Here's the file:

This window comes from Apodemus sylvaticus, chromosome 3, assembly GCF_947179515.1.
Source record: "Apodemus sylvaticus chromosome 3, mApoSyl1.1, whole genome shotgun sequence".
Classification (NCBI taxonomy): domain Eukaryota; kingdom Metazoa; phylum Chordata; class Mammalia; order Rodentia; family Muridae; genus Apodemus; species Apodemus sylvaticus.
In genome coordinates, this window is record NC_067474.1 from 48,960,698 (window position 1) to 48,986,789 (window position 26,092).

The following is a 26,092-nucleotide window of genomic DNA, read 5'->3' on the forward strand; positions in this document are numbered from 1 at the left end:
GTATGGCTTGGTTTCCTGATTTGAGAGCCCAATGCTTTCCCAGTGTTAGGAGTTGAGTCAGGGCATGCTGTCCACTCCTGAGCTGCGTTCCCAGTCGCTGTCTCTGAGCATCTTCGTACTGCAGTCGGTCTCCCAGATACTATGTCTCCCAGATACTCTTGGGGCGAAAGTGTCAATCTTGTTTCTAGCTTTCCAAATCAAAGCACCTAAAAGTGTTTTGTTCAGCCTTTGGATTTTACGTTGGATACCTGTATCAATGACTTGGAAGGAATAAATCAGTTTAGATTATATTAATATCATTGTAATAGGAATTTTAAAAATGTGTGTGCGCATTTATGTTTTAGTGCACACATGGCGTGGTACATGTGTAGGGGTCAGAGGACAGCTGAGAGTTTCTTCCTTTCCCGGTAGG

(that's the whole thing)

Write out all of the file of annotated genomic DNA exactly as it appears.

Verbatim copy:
This window comes from Apodemus sylvaticus, chromosome 3, assembly GCF_947179515.1.
Source record: "Apodemus sylvaticus chromosome 3, mApoSyl1.1, whole genome shotgun sequence".
Classification (NCBI taxonomy): domain Eukaryota; kingdom Metazoa; phylum Chordata; class Mammalia; order Rodentia; family Muridae; genus Apodemus; species Apodemus sylvaticus.
In genome coordinates, this window is record NC_067474.1 from 48,960,698 (window position 1) to 48,986,789 (window position 26,092).

The following is a 26,092-nucleotide window of genomic DNA, read 5'->3' on the forward strand; positions in this document are numbered from 1 at the left end:
GTATGGCTTGGTTTCCTGATTTGAGAGCCCAATGCTTTCCCAGTGTTAGGAGTTGAGTCAGGGCATGCTGTCCACTCCTGAGCTGCGTTCCCAGTCGCTGTCTCTGAGCATCTTCGTACTGCAGTCGGTCTCCCAGATACTATGTCTCCCAGATACTCTTGGGGCGAAAGTGTCAATCTTGTTTCTAGCTTTCCAAATCAAAGCACCTAAAAGTGTTTTGTTCAGCCTTTGGATTTTACGTTGGATACCTGTATCAATGACTTGGAAGGAATAAATCAGTTTAGATTATATTAATATCATTGTAATAGGAATTTTAAAAATGTGTGTGCGCATTTATGTTTTAGTGCACACATGGCGTGGTACATGTGTAGGGGTCAGAGGACAGCTGAGAGTTTCTTCCTTTCCCGGTAGG